So, on to the puzzles! Teku's world is chock-full of them, ranging from, as I've said earlier, simple 'use-this-item-here' style puzzles to the more difficult variety where the key is to closely observe the environments you walk through and use the details in these environments details as visual clues. For instance: a drawing on a rock, which you believed was only background art, may well be a clue as how to make your way through a particularly dangerous area.
Also, the game relies heavily on symbols to indicate that there might be something important going on here. I remember being somewhat stuck on a certain puzzle, featuring a contraption with a large symbol painted on it. I was kind of at a loss, but then I remembered that I had seen that exact same symbol before. I made my way back to where I remembered seeing the symbol in question and presto; after a quick inspection of my surroundings, I now knew what to do! Another important thing to remember when playing Candle, is to listen to what the narrator has to say. Trust me, he's not only there to tell a story, he can also provide clues as to what you should be paying attention to in the environment.
I really like the fact that the developers managed to incorporate the candle on Teku's left hand into the puzzles. To solve some of the problems, you will have to make use of the fire you are carrying with you, but there's a catch! When you fall into a pond, the fire gets extinguished. To sneak past sleeping Wakcha warriors, you will have to extiguish your candle, because they can somehow sense the candle if you get too close and will start to chase you. But, if your candle somehow gets extinguished, the last thing you want to do is to have to trek all the way back to the beginning and relight it.
This is exactly why there are unlit torches or ritual statues scattered across the different sections of the game. Whenever you come across such a torch or statue, you can use your candel to set them on fire, after which they will keep burning. So, if you manage to douse the flame of your candle, you can go back to the nearest source of fire and relight it. Sometimes, the candle is actually instrumental when it comes to solving a puzzle. You might have to use certain items together with your candle to open up new paths and continue your journey. Lastly, your candle can be used to expose hidden passages and other secrets in the environment. Teku can charge the energe of the fire and cause a radiant explosion of light to emanate from his hand and divulge any secrets that are located within the range of said explosion.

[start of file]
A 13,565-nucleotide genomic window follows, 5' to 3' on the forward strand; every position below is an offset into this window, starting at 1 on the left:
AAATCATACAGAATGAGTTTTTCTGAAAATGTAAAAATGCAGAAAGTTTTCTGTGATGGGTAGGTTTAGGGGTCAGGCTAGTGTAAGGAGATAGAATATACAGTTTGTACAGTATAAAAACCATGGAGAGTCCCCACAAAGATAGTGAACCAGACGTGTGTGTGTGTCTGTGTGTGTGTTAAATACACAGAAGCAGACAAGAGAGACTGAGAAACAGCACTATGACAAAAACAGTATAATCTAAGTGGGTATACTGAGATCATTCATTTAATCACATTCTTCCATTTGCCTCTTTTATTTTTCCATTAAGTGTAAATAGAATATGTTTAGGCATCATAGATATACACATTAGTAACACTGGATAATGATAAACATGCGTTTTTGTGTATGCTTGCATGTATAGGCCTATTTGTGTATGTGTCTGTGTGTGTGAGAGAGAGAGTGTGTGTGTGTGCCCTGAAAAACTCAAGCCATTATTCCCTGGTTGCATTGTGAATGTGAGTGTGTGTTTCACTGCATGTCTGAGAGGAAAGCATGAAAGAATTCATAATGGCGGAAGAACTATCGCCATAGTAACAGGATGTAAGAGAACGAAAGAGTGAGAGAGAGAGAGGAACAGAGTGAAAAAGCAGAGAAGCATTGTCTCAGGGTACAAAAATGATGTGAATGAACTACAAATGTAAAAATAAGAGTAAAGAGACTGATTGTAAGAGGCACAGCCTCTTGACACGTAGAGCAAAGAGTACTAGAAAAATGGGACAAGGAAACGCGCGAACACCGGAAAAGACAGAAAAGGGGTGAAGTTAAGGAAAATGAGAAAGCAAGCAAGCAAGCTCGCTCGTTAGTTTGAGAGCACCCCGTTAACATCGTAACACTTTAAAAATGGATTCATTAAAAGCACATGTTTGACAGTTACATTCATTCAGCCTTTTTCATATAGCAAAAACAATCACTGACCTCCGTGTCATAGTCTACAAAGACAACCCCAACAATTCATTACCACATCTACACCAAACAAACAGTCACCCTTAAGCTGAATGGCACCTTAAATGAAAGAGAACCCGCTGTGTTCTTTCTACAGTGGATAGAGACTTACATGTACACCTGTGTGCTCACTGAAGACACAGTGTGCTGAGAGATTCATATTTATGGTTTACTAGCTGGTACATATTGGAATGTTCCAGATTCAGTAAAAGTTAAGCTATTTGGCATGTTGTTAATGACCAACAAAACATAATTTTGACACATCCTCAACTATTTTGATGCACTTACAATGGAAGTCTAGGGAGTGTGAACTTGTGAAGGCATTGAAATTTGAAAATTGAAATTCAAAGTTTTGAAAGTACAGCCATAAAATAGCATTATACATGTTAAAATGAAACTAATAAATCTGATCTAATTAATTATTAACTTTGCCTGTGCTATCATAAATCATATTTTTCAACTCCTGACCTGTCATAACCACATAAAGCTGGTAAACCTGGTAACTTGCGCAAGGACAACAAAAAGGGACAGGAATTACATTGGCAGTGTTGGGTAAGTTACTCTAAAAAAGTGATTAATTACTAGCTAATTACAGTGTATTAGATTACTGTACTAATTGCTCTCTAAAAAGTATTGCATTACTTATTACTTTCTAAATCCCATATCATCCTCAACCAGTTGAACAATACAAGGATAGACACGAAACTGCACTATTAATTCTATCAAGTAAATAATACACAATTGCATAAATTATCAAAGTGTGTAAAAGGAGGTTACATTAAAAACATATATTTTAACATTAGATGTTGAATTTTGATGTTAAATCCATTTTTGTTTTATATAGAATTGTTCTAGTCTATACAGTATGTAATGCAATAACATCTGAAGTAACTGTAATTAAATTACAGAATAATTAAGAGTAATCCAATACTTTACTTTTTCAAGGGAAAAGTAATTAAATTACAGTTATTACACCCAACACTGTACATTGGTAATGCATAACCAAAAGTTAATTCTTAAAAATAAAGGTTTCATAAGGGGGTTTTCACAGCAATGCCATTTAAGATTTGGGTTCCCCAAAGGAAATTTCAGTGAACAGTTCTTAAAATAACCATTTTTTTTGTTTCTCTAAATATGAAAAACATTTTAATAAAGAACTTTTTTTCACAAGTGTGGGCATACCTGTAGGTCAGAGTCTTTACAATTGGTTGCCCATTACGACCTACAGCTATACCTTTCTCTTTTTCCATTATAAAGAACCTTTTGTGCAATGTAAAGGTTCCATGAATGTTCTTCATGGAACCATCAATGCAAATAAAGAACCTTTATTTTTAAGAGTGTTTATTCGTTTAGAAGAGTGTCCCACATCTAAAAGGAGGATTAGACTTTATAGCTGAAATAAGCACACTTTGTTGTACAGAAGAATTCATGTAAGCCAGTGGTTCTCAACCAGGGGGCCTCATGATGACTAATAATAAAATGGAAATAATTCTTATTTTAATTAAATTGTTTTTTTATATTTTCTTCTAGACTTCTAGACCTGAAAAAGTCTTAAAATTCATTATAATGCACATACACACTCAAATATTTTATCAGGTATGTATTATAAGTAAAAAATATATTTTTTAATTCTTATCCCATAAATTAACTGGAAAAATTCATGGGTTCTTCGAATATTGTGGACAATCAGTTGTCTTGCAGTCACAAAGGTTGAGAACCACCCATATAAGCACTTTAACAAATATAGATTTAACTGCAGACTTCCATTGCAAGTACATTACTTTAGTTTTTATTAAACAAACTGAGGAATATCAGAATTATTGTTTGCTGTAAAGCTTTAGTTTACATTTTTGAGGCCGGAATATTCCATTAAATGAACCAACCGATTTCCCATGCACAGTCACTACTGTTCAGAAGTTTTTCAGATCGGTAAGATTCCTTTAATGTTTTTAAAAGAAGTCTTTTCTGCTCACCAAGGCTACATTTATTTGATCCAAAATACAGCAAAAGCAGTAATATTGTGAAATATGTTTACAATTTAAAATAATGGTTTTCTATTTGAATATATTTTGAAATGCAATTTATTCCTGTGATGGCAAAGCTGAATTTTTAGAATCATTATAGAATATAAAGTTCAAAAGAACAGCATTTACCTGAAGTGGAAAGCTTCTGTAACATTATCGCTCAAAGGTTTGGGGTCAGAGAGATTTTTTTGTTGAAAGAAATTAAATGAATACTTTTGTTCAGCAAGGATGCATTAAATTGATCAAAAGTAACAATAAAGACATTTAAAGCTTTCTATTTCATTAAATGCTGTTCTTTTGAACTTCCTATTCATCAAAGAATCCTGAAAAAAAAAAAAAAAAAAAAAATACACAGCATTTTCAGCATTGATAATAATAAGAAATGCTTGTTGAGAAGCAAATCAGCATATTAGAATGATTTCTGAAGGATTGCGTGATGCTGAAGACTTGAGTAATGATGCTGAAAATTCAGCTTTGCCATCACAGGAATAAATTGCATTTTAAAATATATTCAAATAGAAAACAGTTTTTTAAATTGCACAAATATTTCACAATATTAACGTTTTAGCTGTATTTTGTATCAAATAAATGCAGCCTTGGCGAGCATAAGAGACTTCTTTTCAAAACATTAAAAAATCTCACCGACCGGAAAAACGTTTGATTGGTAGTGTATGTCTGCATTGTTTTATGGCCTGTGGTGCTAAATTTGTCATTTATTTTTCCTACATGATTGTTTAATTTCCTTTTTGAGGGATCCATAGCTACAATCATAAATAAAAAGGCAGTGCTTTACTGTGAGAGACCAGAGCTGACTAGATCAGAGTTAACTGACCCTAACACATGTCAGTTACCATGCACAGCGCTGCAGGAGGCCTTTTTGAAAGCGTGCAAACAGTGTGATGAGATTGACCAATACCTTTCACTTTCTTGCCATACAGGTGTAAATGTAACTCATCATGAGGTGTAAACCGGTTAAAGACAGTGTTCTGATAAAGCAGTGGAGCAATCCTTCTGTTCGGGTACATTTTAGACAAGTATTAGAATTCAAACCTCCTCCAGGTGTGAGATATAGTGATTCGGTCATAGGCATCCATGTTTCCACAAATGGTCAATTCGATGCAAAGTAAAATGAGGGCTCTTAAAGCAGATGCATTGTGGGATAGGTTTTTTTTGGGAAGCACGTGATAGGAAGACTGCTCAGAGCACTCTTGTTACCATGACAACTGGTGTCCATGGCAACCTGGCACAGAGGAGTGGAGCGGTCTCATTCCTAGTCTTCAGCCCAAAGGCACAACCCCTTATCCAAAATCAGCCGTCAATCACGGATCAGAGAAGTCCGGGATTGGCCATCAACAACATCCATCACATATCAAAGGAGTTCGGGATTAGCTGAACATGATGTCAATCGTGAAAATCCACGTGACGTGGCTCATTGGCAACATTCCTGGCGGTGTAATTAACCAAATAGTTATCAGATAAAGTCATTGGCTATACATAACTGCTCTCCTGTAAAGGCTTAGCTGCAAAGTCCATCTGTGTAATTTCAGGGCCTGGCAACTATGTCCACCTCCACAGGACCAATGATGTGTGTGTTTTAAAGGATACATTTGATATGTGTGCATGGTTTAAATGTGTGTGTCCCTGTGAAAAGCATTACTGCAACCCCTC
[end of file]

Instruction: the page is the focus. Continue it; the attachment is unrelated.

When it comes to making your way through the treacherous world of Candle, you will always have to be on your guard. If a Wakch warrior spots you or feels the presence of your candle, he gets really annoyed and starts chasing you down. Just remember that, if he catches you, you will die. Same goes for the more dangerous animals in the game. Sometimes, they're blocking your path in clear view. At other times, they will be somewhat more hidden in the environment, waiting for an unsuspecting passer-by. Some of the animals are afraid of fire, so you can use your candle to scrae them off. Others, on the other hand, are attracted by it and will follow you because of it. Just make sure you know which type of enemy is afraid of fire and which just gets annoyed and wants to kill you for it.
Candle is, in my never so humble opinion, a brilliant game. The beautiful watercolor art, the contextual puzzles, the soundtrack; the overall feel of the game just makes me want to play it! The world of Candle is one I'm glad to be in, although a lot of things are trying to kill me before I can complete my quest. And because most puzzles are not always as straight-forward as they might seem at first glance, Candle is a truly challenging game for even the most seasoned adventure veteran out there. So, if you like a beautiful and challenging adventure game, you're definitely going to want to play Candle! Trust me, I know these things... no really... Just take my word for it, will you?!